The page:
It is a sad reflection on top CUNY management that this “winner take all” attitude on the part of many of its top people is not addressed. As disturbing is the academic stratification taking between the “in versus out” groups within CUNY itself. In his brilliant blog post entitled, “How Academia Resembles a Drug Gang,” Alexander Alfonso argues that in a manner similar to the disparity of the top drug lords getting most of the economic pie, increasingly academic markets are reflecting this societal trend.
With a constant supply of new low-level drug sellers entering the market and ready to be exploited, drug lords can become increasingly rich without needing to distribute their wealth towards the bottom. You have an expanding mass of rank-and-file “outsiders” ready to forgo income for future wealth, and a small core of “insiders” securing incomes largely at the expense of the mass. We can call it a winner-take-all market…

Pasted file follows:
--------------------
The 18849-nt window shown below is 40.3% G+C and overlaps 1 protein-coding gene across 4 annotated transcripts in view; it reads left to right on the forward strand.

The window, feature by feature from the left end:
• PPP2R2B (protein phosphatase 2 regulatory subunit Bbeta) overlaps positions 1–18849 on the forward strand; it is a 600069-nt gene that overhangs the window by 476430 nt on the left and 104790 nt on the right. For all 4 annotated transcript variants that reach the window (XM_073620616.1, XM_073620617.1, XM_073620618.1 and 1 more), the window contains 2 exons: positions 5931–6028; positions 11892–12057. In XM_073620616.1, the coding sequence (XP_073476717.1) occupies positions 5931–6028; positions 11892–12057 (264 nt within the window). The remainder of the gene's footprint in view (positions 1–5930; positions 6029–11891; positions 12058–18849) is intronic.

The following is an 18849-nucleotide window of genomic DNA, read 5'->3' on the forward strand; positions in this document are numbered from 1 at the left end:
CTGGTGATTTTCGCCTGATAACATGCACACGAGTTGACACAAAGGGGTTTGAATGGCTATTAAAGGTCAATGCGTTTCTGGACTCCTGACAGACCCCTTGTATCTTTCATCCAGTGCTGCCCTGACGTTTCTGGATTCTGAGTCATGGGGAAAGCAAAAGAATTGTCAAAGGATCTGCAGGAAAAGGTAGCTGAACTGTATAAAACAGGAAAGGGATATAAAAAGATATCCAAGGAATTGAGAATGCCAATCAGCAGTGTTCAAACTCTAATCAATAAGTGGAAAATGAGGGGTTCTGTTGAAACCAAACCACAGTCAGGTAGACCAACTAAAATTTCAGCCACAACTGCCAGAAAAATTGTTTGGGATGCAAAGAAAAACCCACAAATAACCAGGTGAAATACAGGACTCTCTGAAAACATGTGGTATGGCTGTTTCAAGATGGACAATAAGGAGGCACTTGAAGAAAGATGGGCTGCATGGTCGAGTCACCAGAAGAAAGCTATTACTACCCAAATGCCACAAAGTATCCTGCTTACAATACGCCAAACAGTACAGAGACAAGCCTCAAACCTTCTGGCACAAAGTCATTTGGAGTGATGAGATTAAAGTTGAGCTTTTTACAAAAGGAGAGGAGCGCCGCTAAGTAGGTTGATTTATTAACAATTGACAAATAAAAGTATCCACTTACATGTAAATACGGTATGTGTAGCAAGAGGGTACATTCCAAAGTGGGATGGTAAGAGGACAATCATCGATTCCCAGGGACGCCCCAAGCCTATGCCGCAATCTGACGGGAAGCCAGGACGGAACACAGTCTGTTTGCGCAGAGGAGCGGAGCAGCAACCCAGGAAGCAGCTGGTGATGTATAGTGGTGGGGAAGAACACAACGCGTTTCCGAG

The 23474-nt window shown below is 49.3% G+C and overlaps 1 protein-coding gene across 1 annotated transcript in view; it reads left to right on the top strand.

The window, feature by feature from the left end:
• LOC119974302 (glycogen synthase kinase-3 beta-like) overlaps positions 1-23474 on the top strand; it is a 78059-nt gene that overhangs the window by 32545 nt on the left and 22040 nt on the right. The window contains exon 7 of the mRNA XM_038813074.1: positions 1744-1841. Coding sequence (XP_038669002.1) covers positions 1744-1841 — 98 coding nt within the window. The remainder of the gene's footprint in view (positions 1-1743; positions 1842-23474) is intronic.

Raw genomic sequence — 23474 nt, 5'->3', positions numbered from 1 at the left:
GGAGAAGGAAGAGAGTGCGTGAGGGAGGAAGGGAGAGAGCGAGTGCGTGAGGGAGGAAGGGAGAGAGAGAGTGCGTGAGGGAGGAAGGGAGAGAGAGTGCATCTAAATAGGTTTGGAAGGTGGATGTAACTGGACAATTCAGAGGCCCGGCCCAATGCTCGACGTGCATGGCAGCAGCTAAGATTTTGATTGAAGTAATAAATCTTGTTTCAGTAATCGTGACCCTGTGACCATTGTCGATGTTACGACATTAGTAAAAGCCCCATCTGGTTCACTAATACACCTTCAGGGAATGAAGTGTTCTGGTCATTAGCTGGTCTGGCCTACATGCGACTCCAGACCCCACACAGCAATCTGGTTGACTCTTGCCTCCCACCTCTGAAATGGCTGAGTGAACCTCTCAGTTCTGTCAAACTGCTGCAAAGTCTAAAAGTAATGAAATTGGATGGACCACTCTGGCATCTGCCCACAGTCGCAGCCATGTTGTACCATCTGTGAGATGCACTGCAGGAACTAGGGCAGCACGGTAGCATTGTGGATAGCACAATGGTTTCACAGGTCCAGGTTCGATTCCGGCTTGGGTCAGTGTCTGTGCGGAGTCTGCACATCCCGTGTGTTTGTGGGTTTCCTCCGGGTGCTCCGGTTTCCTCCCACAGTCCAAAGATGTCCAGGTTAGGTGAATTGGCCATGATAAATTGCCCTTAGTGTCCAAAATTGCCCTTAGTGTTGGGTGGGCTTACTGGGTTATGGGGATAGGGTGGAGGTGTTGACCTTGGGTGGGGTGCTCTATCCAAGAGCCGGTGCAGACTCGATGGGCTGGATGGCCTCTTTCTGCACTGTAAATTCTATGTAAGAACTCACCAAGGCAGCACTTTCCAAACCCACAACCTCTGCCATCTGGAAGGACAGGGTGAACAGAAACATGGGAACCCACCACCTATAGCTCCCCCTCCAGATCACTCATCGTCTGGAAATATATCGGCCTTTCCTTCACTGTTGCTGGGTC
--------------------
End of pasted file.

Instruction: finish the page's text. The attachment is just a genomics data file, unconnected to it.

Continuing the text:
The academic job market is structured in many respects like a drug gang, with an expanding mass of outsiders and a shrinking core of insiders. Even if the probability that you might get shot in academia is relatively small, one can observe similar dynamics. Academia is only a somewhat extreme example of this trend, but it affects labour markets virtually everywhere. One of the hot topics in labour market research at the moment is what we call “dualisation”. Dualisation is the strengthening of this divide between insiders in secure, stable employment and outsiders in fixed-term, precarious employment. Academic systems more or less everywhere rely at least to some extent on the existence of a supply of “outsiders” ready to forgo wages and employment security in exchange for the prospect of uncertain security, prestige, freedom and reasonably high salaries that tenured positions entail. (see reference below)